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Cauchy-Schwarz Problem

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1. Homework Statement
Prove that ([tex]\sum_{j=1}^n[/tex]ajbj)2 <= ([tex]\sum_{j=1}^n[/tex]jaj2)([tex]\sum_{j=1}^n[/tex](1/j)bj2)


2. Homework Equations
Cauchy-Schwarz Inequality: |<u, v>| <= ||u||*||v||


3. The Attempt at a Solution
If I let u = [tex]\sum_{j=1}^n[/tex]jaj2 and v = [tex]\sum_{j=1}^n[/tex](1/j)bj2, then I have ||u|| = sqrt(<u, u>) and ||v|| = sqrt(<v, v>). Not really sure where to go from here. Any ideas? Thanks!
 

Answers and Replies

Vid
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The other form is more helpful in this problem:
<u,v>^2 = <u,u><v,v>

Now, you just have to choose u and v to get the required identity. You know that <u,v> needs to equal to Sum[a_j*b_j]. You also know that the j-th term in the series on the right side is equal to the j-th component of u or v squared.

Can you finish it from here?
 
159
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The other form is more helpful in this problem:
<u,v>^2 = <u,u><v,v>

Now, you just have to choose u and v to get the required identity. You know that <u,v> needs to equal to Sum[a_j*b_j]. You also know that the j-th term in the series on the right side is equal to the j-th component of u or v squared.

Can you finish it from here?
First of all, thanks for the help!

Don't you mean <u,v>2 <= <u,u><v,v> ? Also, I'm not sure what you mean by your last sentence. "The series on the right side" is referring to which series? The product of the two series? Anyway, how do I know that? Sorry for these possibly stupid questions, and thanks again for your help.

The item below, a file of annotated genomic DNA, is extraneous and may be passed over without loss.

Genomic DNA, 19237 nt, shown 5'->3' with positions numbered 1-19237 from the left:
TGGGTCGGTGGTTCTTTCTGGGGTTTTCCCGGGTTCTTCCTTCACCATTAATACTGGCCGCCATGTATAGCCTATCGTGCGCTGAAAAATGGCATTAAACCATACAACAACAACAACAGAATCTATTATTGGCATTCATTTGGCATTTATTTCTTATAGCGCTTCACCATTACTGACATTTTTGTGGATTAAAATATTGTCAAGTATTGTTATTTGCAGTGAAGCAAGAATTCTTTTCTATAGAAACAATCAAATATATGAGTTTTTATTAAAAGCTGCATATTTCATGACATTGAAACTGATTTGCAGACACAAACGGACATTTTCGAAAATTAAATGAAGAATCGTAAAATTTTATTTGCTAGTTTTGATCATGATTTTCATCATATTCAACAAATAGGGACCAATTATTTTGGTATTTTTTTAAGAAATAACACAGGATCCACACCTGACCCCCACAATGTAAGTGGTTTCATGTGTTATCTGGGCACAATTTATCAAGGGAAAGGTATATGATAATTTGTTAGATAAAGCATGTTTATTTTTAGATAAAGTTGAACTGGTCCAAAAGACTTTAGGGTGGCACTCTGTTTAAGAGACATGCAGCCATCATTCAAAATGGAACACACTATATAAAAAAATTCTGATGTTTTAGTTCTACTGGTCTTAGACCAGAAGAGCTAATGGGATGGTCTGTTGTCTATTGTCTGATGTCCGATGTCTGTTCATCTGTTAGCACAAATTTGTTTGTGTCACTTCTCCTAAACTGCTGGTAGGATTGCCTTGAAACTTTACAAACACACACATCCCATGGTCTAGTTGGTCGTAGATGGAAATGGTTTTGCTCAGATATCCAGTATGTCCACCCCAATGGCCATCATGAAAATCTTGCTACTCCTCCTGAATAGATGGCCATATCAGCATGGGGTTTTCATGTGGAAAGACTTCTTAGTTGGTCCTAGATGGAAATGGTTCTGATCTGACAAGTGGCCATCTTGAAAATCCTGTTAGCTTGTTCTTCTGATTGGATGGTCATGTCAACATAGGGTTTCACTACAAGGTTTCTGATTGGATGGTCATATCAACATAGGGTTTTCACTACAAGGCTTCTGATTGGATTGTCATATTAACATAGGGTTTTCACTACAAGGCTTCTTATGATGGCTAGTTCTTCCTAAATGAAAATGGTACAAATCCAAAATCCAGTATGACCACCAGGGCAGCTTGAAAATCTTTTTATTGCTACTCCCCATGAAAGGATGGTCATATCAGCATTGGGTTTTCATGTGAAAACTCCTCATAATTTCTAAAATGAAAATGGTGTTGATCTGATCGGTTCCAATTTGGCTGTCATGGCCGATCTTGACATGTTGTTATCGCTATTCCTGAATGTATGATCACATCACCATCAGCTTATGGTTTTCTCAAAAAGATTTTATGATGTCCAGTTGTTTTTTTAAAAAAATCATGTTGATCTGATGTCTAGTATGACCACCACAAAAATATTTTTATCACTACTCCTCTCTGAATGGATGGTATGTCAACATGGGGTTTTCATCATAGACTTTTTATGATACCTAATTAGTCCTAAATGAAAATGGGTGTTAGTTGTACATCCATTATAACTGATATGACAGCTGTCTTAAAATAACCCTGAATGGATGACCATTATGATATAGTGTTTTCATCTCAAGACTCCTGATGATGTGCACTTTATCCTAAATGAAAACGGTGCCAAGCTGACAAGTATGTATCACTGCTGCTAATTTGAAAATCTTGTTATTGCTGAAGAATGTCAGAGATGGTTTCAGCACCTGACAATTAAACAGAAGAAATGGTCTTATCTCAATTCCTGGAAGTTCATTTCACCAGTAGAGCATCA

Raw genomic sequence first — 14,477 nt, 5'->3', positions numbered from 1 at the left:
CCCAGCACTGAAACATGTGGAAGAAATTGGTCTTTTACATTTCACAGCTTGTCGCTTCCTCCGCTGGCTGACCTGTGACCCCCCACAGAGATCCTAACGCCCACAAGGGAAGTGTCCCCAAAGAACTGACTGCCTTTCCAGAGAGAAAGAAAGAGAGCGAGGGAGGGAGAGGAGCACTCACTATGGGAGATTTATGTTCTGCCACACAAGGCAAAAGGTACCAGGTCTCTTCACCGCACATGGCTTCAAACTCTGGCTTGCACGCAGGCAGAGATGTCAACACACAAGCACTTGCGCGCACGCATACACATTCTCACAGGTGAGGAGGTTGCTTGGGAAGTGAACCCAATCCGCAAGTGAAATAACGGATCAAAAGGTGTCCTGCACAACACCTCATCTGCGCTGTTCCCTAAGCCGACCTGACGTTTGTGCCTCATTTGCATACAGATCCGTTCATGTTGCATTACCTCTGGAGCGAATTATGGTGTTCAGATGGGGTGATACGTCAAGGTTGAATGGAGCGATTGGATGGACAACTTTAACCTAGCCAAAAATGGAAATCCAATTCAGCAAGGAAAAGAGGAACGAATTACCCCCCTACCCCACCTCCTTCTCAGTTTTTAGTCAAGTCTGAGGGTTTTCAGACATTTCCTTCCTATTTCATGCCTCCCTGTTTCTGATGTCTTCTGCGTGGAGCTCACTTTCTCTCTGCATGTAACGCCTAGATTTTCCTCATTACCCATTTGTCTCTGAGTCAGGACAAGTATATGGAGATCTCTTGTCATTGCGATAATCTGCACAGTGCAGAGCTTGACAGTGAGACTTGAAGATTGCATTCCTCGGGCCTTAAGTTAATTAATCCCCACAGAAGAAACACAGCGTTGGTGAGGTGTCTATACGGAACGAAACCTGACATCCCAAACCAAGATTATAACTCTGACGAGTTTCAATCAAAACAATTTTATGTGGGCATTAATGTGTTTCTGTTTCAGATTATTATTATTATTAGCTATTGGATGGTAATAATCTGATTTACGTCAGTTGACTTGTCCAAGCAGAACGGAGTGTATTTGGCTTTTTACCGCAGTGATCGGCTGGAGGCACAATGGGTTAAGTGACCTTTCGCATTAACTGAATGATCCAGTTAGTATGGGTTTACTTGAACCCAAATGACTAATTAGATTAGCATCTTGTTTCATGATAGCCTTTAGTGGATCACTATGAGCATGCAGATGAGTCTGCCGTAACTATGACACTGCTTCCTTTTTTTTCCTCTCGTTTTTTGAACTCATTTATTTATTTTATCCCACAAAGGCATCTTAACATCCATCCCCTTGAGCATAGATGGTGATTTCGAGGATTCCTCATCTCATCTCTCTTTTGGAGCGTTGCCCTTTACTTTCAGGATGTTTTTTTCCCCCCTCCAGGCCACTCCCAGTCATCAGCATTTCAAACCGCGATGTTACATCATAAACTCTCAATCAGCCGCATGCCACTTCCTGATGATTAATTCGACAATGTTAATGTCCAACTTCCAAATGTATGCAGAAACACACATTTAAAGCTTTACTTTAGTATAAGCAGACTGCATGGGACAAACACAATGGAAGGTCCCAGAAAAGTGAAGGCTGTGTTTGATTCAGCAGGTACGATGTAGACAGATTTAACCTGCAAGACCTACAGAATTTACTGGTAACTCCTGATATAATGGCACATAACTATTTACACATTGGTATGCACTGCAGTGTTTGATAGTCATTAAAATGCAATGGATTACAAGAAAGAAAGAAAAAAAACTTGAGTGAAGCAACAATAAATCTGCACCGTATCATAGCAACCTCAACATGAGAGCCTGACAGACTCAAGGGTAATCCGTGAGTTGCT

Vid
401
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Yea, that should be less than or equal to.

I meant that one series was for u and the other for v. With the standard dot product <u,u> = Sum[(u_j)^2].

So Sum[u_j^2] = Sum[j*a_j^2]
and Sum[v_j^2] = Sum[(1/j)*b_j^2]

What does this tell us about what u and v must be equal to?
 
159
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Yea, that should be less than or equal to.

I meant that one series was for u and the other for v. With the standard dot product <u,u> = Sum[(u_j)^2].

So Sum[u_j^2] = Sum[j*a_j^2]
and Sum[v_j^2] = Sum[(1/j)*b_j^2]

What does this tell us about what u and v must be equal to?
I don't think I'm seeing it. u_j = sqrt(j)*a_j and u = Sum[u_j] = Sum[sqrt(j)*a_j] ?
v_j = (1/sqrt(j))*b_j and v = Sum[v_j] = Sum[(1/sqrt(j))*b_j] ?

Is this correct? I don't really see how this helps.
 
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the cs inequality says <p, q> <= |p||q|, here | | denotes the norm

so (<p, q>)^2 <= |p|^2|q|^2


Set p = (a_1/sqrt(1),..., a_n/sqrt(n)), q= (sqrt(1)*b_1, 2*b_2,..., sqrt(n)*b_n)


so your sum on the left = (<p, q>)^2 <= |p|^2|q|^2 = the stuff you have on the right

just verify this
 
159
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Ok, just to make sure I got it:

Cauchy Schwarz says |<u, v>| <= ||u||*||v||. This implies <u, v>2 <= <u, u><u, v>. Let <u, u> = [tex]\sum[/tex]uj2 = [tex]\sum[/tex]jaj2 and let <v, v> = [tex]\sum[/tex]vj2 = [tex]\sum[/tex](1/j)bj2.

Then we have u = [tex]\sum[/tex]uj = [tex]\sum[/tex]sqrt(j)*aj and v = [tex]\sum[/tex]vj = [tex]\sum[/tex](1/sqrt(j))*bj.

Then we have <u, v> = [tex]\sum[/tex]ujvj = ... = [tex]\sum[/tex]ajbj. Then square both sides to get <u, v>2 = ([tex]\sum[/tex]ajbj)2.

Then after plugging in, this completes the proof. Thanks again for all your help guys!
 

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